John Oliver on the Need to Reform America's Undemocratic Institutions - Rolling Stone
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John Oliver Sounds the Alarm on the Need to Overhaul Senate, Electoral College

“We’re at the end of a generational battle and the heartbreaking thing is, we lost,” Last Week Tonight host says, as Supreme Court faces a rightward lurch

With the Supreme Court primed to take a rightward lurch, John Oliver highlighted the dire need for a drastic overhaul of several increasingly undemocratic American institutions on Last Week Tonight.

The segment was prompted by the death of Supreme Court Justice Ruth Bader Ginsburg and the nomination of Judge Amy Coney Barrett. Republicans are eager to confirm Barrett before the November 3rd elections, and Oliver played clips of several top Senators — including Ted Cruz, Josh Hawley and Tom Cotton — arguing that they are simply acting on the “mandate” they were given when Republicans won the White House and retained control of the Senate in 2016 and 2018.

But Oliver argued that neither the Senate nor the presidency are “nearly as reflective of the will of the American people” as Republicans suggest. The electoral college and the nature of the Senate ultimately allow less-populated, more white, rural and conservative states to wield significant power. Oliver cited a study that said the Senate gives the average black American only 75% as much representation as the average white American, while Hispanic American has only 55% as much.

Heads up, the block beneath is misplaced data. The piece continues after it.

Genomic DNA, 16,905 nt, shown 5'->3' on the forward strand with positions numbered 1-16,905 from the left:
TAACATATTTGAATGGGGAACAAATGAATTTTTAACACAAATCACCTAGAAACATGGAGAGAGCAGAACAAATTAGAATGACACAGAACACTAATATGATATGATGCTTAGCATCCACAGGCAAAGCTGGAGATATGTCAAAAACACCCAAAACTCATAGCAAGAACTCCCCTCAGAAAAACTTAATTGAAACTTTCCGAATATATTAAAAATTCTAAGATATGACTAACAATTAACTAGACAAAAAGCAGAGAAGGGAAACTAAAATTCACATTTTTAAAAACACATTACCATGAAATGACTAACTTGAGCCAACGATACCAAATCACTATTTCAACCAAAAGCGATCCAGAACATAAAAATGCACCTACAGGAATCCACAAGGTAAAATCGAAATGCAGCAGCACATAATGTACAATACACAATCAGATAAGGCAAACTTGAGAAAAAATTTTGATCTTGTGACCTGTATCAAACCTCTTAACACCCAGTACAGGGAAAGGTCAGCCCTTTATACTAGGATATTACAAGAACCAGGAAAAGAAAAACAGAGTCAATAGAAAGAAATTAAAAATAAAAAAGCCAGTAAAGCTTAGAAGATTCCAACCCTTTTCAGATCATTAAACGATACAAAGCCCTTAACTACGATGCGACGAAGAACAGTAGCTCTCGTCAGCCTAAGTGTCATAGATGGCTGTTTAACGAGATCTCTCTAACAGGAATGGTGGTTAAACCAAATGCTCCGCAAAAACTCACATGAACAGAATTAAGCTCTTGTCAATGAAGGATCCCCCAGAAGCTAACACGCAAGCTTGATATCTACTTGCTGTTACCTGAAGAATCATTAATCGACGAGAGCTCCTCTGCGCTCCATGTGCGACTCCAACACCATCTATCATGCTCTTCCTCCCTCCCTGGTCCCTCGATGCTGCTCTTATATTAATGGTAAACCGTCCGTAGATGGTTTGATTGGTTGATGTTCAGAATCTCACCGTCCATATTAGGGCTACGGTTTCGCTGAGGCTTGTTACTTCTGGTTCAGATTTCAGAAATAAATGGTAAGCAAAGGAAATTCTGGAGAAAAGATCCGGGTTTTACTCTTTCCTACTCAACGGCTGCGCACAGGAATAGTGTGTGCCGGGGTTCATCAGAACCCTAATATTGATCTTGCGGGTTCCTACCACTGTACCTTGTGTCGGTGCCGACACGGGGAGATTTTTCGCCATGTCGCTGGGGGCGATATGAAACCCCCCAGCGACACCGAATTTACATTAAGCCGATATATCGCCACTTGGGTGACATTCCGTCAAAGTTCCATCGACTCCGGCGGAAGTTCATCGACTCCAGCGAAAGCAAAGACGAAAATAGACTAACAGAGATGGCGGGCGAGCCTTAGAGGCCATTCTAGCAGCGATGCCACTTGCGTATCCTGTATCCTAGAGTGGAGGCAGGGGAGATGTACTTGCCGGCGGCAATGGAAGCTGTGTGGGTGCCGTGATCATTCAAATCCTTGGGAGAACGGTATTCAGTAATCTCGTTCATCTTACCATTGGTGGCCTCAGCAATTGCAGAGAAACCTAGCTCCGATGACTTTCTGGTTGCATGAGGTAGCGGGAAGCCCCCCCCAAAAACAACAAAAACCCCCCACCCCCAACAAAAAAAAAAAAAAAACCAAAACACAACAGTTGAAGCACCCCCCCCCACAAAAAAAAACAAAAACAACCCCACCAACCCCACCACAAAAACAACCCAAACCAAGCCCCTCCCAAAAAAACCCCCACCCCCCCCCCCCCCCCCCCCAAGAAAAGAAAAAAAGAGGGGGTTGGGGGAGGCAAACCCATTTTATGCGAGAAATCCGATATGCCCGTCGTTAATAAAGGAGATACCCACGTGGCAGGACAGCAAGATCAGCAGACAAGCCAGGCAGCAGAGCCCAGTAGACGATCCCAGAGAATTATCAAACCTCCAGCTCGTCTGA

“And it’s clearly not great when the best thing you can say about your representative democracy is, ‘Hey, at least black people got about three-fifths this time,’” Oliver spat. “‘At this rate, they can count as 100% of a white person as early as 2408. Onwards and upwards, black people, you truly are an inspiration to Hispanic half-people everywhere.’”

Oliver discussed a handful of potential reforms that start with Democrats winning back both the White House and Senate, but rely on them having the political courage to actually enact them. Among the various solutions being floated are statehood for Washington, D.C., and Puerto Rico to make the Senate more representative; dropping the electoral college for a national popular vote; and enacting term limits for Supreme Court Justices and potentially packing the Court with more judges.

Oliver acknowledged that each of these reforms comes with risks and that there would be significant pushback from the right. But he was was adamant about the need to start fighting now.

“We’re at the end of a generational battle and the heartbreaking thing is, we lost,” Oliver said. “And that hurts. It’s gonna hurt for a long time, for a lot of people, in ways that could take a while to fully comprehend. But the next battle has to start right now — and it will be long. We didn’t get here overnight and we won’t get out of here overnight. But we must be willing to fight tirelessly and with every tool and tactic at our disposal.”

 

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